'Bright Lights' swiss chard was chosen as an All-America Selection Winner in 1998 and is also the recipient of the Royal Horticultural Society's Award of Garden Merit. Grown as an “edible ornamental”, you can see why it is an attractive plant for food gardens. The colours are due to plant pigments called betalains. Betalains are found only in plants belonging to the order Caryophyllales (an order is a taxonomic unit that contains a number of related families), and curiously, the fungal genus Amanita, according to Stephen Nottingham's “Beetroot”.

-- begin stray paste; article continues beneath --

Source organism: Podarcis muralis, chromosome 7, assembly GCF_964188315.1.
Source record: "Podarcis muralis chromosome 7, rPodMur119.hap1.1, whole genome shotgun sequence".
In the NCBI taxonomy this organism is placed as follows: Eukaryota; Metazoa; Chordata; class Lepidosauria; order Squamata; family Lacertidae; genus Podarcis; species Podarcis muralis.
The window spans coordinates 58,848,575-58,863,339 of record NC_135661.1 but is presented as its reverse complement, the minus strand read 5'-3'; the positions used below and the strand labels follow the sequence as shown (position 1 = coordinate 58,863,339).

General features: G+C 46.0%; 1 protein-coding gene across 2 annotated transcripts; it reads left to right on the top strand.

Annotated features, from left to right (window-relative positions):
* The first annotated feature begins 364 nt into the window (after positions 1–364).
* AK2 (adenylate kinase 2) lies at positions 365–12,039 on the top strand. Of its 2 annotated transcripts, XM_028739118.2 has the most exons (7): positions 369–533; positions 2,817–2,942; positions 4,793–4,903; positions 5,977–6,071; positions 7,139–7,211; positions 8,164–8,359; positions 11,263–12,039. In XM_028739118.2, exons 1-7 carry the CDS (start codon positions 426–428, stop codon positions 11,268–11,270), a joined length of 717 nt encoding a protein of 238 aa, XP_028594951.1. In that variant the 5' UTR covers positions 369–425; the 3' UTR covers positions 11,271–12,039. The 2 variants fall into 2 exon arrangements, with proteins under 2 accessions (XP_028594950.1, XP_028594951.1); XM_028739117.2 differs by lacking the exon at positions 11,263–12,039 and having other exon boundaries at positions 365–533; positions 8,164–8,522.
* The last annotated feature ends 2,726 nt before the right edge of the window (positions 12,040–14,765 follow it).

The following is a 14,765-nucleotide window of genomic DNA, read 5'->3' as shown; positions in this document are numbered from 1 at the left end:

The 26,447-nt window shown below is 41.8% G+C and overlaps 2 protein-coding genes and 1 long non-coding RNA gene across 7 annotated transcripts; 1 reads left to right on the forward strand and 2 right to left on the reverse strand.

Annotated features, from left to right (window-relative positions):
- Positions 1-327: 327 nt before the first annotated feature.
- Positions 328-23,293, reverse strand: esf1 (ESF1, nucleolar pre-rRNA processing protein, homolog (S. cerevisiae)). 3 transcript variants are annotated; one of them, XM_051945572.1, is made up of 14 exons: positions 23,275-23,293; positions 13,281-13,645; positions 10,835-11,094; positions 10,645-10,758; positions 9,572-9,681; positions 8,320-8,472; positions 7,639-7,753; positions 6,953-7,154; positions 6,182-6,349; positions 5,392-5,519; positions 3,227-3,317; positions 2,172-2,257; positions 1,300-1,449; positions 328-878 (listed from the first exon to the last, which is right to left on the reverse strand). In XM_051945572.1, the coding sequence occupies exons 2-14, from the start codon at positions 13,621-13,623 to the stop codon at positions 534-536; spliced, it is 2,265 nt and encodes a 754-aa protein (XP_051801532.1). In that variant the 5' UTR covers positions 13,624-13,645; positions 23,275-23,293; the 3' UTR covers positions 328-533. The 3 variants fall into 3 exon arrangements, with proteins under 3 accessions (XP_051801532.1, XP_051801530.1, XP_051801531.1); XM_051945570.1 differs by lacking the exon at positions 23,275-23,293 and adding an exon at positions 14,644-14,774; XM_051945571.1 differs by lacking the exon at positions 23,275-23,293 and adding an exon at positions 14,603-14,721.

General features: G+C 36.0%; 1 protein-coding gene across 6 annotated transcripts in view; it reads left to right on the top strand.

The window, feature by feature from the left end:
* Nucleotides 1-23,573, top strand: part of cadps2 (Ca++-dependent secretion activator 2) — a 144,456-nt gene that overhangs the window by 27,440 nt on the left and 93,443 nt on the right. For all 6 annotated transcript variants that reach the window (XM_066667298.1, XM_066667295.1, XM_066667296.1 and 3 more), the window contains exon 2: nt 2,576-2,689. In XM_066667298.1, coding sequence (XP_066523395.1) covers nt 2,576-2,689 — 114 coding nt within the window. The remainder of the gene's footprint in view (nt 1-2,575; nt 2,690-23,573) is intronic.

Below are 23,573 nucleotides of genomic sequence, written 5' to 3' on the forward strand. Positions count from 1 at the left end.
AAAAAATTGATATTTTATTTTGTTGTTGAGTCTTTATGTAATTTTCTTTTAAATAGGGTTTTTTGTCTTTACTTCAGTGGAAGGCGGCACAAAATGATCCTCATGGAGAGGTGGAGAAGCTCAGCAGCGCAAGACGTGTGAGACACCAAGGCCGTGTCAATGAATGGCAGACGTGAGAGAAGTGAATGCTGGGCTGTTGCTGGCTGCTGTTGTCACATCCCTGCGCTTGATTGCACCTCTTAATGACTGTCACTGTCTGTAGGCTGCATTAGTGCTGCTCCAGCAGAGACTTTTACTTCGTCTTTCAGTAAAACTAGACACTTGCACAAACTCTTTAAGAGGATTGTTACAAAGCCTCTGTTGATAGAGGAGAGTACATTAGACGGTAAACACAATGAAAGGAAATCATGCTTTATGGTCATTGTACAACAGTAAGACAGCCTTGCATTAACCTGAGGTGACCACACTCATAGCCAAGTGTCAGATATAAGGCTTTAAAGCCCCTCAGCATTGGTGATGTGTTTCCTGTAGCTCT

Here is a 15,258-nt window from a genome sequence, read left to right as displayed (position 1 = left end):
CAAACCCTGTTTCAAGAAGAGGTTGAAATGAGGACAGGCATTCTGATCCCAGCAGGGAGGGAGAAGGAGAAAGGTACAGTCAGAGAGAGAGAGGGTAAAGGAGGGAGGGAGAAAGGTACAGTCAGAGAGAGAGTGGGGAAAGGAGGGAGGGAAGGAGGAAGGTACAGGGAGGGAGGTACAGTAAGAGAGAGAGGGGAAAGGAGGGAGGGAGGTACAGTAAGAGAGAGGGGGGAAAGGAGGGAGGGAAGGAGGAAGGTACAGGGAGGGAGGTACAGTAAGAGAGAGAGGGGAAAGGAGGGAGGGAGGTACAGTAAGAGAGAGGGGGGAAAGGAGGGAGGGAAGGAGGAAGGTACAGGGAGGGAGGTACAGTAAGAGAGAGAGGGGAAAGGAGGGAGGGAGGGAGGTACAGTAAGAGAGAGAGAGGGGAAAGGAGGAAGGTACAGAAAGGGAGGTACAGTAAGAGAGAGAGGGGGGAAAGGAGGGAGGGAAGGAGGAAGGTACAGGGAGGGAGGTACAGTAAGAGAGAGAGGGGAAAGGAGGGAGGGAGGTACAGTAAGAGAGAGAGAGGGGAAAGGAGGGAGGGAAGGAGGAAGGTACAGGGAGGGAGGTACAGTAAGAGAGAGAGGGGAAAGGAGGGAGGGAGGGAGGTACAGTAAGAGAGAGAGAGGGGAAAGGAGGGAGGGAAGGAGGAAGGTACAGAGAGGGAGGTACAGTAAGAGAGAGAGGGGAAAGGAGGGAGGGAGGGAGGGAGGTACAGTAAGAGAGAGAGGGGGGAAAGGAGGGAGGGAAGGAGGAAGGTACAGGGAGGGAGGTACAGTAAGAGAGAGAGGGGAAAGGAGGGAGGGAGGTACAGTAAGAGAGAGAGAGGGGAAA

Botany resource link: Chenopodium quinoa via Purdue University's Center for New Crops and Plant Products. In the same family as Swiss chard, quinoa deserves to be better known. With a cultivated history extending at least five millenia, quinoa was long a staple food in South America, second only in importance to maize. Displaced in recent modern times by less labour-intensive grain crops, such as wheat or barley, quinoa is experiencing a small resurgence due to its high nutritional value and oils.